Dec 19th

A 999 call and the credit card scam that cost me thousands: How an utterly plausible con-trick left John A £7,000 poorer

By Mary B

The con began with a phone call from woman claiming to be a police inspector

'DCI Seymour' told the couple someone was using their cards to buy items

She said the card had been cloned and was being used to make purchases

Con rested on clever technical trick, specialist technology and acting skills


We feel so stupid: how could my wife and I have been conned out of more than £7,000 by one phone conversation? The answer is that the scam was brilliant in design and execution.

It began with a phone call after dinner on a Friday night. My wife answered the phone and the caller announced herself as ‘DCI Jane Seymour of the Serious Fraud Office’.

The inspector was polite and matter of fact. She asked my wife if she had been in the Apple Store on Regent Street that day or the one in Covent Garden? My wife replied that she hadn’t.

But DCI Seymour reported that someone had bought expensive items from these stores using my wife’s debit card —and the transactions had been within four minutes of each other
. Anyone who knows central London knows it is almost impossible to get from Regent Street to Covent Garden in such a short time — something was definitely amiss.

The inspector then broke the news that someone had cloned my wife’s card and was using it to make major purchases. Panicked by this information, my wife called me over to the phone and asked me to speak to DCI Seymour.

The inspector explained that the Serious Fraud Office had been monitoring Apple Stores, conscious that the launch of the latest iPhone would make it a target for criminals.

‘Do you have all your cards with you?’ she asked. Yes. ‘Are you sure?’ Yes.

In the background I could hear hubbub that made me think of TV’s The Bill or Prime Suspect: the faint sound of people chatting, the sense that DCI Seymour was at one desk and other detectives were hard at work on the case, too.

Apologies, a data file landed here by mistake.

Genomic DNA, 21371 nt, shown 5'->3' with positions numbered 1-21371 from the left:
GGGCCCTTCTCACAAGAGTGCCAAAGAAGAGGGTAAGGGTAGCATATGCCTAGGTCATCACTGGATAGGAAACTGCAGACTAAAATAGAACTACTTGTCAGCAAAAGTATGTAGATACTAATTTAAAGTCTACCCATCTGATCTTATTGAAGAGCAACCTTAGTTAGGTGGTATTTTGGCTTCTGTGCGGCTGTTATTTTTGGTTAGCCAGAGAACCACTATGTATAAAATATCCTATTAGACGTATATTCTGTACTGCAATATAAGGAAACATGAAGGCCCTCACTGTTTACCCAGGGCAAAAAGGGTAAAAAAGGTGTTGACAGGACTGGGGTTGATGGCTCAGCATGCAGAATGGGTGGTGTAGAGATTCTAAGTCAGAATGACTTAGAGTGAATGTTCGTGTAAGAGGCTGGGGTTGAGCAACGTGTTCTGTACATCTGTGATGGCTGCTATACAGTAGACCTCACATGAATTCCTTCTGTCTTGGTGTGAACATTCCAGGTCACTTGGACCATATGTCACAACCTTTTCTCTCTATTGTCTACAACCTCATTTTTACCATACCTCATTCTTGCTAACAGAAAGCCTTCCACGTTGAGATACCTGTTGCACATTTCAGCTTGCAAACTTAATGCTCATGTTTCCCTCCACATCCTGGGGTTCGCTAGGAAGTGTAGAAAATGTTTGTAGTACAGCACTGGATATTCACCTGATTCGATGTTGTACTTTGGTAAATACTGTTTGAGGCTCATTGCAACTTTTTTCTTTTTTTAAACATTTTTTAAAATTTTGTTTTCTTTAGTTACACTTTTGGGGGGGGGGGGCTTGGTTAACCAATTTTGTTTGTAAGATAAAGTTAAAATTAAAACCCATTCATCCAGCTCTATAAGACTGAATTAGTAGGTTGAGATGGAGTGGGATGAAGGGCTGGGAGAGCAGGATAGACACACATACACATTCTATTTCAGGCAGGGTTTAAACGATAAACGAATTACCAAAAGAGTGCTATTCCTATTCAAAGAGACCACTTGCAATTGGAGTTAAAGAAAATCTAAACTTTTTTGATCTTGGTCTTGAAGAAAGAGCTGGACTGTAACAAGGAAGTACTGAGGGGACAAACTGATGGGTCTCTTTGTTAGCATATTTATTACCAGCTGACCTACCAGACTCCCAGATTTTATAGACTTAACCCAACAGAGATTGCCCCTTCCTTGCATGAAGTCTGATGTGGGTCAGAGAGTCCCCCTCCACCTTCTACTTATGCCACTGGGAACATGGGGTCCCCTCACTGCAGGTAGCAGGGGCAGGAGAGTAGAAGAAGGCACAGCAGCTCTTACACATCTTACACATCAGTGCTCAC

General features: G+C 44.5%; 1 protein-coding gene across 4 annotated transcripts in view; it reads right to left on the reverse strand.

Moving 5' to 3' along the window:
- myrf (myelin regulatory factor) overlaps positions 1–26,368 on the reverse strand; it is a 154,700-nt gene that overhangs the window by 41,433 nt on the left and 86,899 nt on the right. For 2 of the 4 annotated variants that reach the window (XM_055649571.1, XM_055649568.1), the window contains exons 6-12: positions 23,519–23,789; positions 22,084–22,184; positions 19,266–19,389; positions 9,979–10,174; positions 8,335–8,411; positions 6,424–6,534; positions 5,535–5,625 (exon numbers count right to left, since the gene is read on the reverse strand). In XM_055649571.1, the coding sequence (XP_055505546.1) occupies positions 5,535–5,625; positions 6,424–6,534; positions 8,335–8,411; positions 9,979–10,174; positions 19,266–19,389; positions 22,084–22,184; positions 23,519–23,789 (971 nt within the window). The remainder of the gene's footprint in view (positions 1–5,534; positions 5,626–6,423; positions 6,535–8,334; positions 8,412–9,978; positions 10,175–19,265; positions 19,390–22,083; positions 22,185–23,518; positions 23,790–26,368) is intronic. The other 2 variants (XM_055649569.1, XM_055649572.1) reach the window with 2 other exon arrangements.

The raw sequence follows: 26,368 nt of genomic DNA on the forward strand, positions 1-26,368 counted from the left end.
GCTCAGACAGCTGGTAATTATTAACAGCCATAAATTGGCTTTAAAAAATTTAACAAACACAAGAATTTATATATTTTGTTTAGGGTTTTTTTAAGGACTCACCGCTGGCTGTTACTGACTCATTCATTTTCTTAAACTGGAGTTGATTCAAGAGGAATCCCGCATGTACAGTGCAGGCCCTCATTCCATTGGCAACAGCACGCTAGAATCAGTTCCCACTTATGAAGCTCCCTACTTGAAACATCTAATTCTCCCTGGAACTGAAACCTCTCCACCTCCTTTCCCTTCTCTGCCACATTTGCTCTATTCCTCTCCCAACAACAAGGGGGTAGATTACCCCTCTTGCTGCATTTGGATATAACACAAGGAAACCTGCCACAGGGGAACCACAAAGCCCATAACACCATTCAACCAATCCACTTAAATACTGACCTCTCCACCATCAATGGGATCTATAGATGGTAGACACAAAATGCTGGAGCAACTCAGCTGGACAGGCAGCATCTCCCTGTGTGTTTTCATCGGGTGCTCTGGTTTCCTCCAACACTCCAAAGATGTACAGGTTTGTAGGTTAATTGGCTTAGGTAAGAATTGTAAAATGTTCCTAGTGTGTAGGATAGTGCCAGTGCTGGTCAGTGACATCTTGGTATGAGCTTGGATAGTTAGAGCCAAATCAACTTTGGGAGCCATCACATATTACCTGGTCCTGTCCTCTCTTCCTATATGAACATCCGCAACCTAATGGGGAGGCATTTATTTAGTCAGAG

Having established that neither my wife nor I had been to the Apple Store, she asked if I had noticed any strange transactions on my cards. No, I replied.

Trick: The con-artist instructed the couple to phone but stayed on the line so the call went straight back through to her

Trick: The con-artist instructed the couple to phone but stayed on the line so the call went straight back through to her

‘But we’re worried,’ said the inspector. ‘We think all your cards have been compromised. It may be that someone has hacked into the National Database. We need to block all the cards now.’

Inwardly, I shivered. Does this mean identity theft? ‘Yes, it could be. You’ll need to take part in a police investigation later. But we need to block your cards first.’

Immediately, I was suspicious. Why would she want all our cards? Was DCI Seymour who she said she was? How could we know she was really working for the Serious Fraud Office?

Her ANSWER turned us from cautious sceptics into credulous fools. ‘Call 999 and check me out,’ she urged. So we did. I put the phone down, picked it up again and dialled 999. The dialling tone was normal, the phone rang and the response was as prompt and efficient as a law-abiding citizen could wish for.

Which service did I want? The police. I’ll put you through. When a constable picked up the phone, I asked: ‘Do you have a DCI Jane Seymour of the Serious Fraud Squad?’

‘Yes, I’ll connect you.’ DCI Seymour picked up the phone — her identity verified. In fishing parlance, we were hooked — and were about to be sunk.

‘We can have your cards blocked immediately,’ said DCI Seymour to reassure us. ‘New cards can be delivered to your house in three working days, or five for the foreign cards. But first we’ll need your PIN numbers.’ That should, of course, have rung alarm bells.

How many times have we all been told, ‘Never, never give your PIN number to anyone. Your bank will never ask for it’? We hesitated — and this is where DCI Seymour scored again. ‘Don’t tell me the codes,’ she said. ‘Tap them into the phone and they will be sent straight to our technical team.’

And so, stupidly, but trusting that the digital wizardry was in our interest, we did. And, as we later discovered, using specialist technology, she recorded the numbers.


By this time, we had been on the phone for at least an hour, in a state of shock and growing despair over the hassles that apparently came with ID theft.

DCI Seymour kept reassuring us that all would be well. ‘Are you OK? Do you have enough money for the weekend? We can get you emergency funds of £300 delivered to you by 3pm tomorrow. We’ll debit it from your HSBC account and I’ll call you again tomorrow at noon.’